Age-discrimination lawsuits against employers are on the rise as the American workforce gets older. According to the Equal Employment Opportunity Commission, age-discrimination complaints rose by an astounding 30 percent last year. Companies are taking out the economic crisis on their older workers.
Last summer, a 5-to-4 ruling, the Supreme Court made it more difficult for working seniors to win age-discrimination lawsuits under the Age Discrimination Employment Act (ADEA) of 1967, a law that bans employers from discriminating against workers 40 or older.
In the case, Gross v. FBL Financial Services, Inc., Jack Gross sued the Iowa-based company after alleging that some of his duties were reassigned in 2003 because of his age, 54 at the time. A jury awarded him nearly $47,000 in lost compensation, but the U.S. court of appeals reversed the verdict, asserting that the jury made an ''error'' in shifting the burden of proof from the worker to the company. Gross had been working for FBL for 28 years.
The appellate court made the problem even worse -- it extended the age discrimination ruling to the Americans with Disabilities Act. Now it's easier to lose your job or advancement if you are either old or handicapped.
The Supreme Court upheld the appeals court, laying the burden of proof on the older employee for challenges to demotion or termination. Employers can continue to use vague phrases such as ''re-structuring'' to mask their intentions.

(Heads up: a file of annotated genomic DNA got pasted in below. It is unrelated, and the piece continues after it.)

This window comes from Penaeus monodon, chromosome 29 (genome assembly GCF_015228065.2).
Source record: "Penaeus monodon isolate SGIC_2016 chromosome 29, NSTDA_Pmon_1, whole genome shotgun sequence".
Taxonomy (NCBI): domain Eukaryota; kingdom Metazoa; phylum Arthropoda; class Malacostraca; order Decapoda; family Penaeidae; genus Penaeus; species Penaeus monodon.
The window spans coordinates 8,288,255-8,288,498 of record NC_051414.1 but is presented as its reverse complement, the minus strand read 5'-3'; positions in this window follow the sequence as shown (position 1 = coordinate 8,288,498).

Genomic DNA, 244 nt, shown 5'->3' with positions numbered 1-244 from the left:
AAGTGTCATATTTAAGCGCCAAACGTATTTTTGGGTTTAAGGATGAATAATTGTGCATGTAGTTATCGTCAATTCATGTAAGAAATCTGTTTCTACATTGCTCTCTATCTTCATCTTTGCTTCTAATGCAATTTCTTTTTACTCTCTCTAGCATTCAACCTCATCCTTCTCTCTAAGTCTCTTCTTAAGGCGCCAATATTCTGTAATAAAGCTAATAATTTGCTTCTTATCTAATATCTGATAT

There is good news. The House Judiciary and Labor committees, led by Reps. John Conyers, D-Mich., and George Miller, D-Calif., and the Senate Labor and Pensions Committee under Sen. Tom Harkin, D-Iowa, just completed hearings on legislation by Harkin and Miller, the Protecting Older Workers Against Discrimination Act. The bill, cosponsored by Sen. Bill Nelson, D-Fla., would overturn the Supreme Court's decision and shift the burden of proof back to the employer. It would also apply to handicapped workers under the ADA.
Florida has a huge stake in these decisions. Forty and older individuals are over half Florida's population. Florida has the most seniors in the nation -- 5.3 million over 55, nearly 30% of the state's population.
Pepper used to say he'd be ''dead in six months without a job I love.'' The statistics show quicker deaths after leaving your life's work. A study in the British Medical Journal indicates that death is almost twice as likely in the first ten years after retirement past 55, compared to those who continued working.
The Pepper amendments in 1978 and 1986 abolished mandatory retirement and prohibited age-based job discrimination. These bills, now largely obliterated by the Roberts Court, provide Congress with a precedent for corrections. We should encourage jobs for younger Americans, but not at the expense of lifetime careers. To make sure markup and floor action happen before Congress adjourns, seniors and handicapped citizens in Florida and across the nation should support this major legislative fix.
Robert S. Weiner was chief of staff of the House Aging Committee and a spokesman in the Clinton White House. Yusuf M. Hassan is a senior policy analyst at Robert Weiner Associates.